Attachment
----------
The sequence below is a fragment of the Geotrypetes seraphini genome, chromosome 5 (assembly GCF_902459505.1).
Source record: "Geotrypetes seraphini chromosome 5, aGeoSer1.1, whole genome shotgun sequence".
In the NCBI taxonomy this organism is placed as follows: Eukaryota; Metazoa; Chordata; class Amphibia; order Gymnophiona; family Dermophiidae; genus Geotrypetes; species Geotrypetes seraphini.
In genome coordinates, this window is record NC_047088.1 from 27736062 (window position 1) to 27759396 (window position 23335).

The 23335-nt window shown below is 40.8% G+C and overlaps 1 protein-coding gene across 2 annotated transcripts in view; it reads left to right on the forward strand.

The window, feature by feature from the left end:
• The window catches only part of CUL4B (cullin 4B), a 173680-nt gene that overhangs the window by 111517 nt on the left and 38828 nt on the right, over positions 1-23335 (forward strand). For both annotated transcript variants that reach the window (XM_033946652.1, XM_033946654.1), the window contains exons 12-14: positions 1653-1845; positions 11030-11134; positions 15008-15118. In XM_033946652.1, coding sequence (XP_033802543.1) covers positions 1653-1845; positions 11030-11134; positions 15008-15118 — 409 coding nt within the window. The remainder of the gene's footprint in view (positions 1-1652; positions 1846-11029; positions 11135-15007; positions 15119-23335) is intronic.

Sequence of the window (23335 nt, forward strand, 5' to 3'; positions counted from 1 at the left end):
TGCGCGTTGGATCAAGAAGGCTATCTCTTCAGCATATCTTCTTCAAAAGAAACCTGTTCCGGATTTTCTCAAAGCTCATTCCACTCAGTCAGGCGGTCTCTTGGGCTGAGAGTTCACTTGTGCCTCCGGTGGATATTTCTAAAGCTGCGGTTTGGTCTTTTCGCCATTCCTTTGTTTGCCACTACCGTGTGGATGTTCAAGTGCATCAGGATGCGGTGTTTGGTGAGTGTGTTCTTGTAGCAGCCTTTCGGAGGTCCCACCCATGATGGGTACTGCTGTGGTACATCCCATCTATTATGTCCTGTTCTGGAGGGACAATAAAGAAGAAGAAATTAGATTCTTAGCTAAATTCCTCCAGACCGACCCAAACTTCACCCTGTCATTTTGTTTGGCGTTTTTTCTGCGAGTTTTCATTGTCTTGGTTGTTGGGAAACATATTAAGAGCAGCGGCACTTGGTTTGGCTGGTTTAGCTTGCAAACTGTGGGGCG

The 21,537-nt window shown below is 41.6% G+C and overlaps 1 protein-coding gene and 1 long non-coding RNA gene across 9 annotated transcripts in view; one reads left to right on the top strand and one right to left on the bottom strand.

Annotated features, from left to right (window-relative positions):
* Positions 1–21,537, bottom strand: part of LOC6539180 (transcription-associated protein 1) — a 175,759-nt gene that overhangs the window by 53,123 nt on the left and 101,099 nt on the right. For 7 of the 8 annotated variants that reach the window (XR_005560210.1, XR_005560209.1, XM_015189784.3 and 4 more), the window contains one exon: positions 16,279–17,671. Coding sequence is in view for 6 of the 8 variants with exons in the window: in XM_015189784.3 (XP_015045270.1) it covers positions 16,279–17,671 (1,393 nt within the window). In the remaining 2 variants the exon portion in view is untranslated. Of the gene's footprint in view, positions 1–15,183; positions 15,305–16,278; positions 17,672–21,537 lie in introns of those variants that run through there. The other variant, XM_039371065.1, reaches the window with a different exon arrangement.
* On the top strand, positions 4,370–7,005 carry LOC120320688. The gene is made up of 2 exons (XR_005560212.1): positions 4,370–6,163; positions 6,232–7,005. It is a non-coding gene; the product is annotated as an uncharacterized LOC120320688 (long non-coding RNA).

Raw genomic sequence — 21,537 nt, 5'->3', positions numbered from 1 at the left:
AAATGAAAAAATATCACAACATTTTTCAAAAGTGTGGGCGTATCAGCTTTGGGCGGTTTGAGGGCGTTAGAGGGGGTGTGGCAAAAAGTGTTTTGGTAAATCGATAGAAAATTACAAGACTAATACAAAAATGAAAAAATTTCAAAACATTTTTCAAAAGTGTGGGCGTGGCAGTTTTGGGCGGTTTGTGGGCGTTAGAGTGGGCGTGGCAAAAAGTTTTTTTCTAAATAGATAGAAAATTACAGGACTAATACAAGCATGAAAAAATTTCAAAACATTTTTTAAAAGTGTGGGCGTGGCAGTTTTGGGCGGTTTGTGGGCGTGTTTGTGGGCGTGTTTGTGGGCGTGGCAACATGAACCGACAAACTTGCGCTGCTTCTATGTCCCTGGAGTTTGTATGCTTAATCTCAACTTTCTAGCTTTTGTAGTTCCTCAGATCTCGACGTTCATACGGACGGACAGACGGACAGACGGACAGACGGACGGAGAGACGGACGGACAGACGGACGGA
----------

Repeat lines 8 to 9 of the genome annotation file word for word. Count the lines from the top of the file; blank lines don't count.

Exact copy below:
Sequence of the window (23335 nt, forward strand, 5' to 3'; positions counted from 1 at the left end):
TGCGCGTTGGATCAAGAAGGCTATCTCTTCAGCATATCTTCTTCAAAAGAAACCTGTTCCGGATTTTCTCAAAGCTCATTCCACTCAGTCAGGCGGTCTCTTGGGCTGAGAGTTCACTTGTGCCTCCGGTGGATATTTCTAAAGCTGCGGTTTGGTCTTTTCGCCATTCCTTTGTTTGCCACTACCGTGTGGATGTTCAAGTGCATCAGGATGCGGTGTTTGGTGAGTGTGTTCTTGTAGCAGCCTTTCGGAGGTCCCACCCATGATGGGTACTGCTGTGGTACATCCCATCTATTATGTCCTGTTCTGGAGGGACAATAAAGAAGAAGAAATTAGATTCTTAGCTAAATTCCTCCAGACCGACCCAAACTTCACCCTGTCATTTTGTTTGGCGTTTTTTCTGCGAGTTTTCATTGTCTTGGTTGTTGGGAAACATATTAAGAGCAGCGGCACTTGGTTTGGCTGGTTTAGCTTGCAAACTGTGGGGCG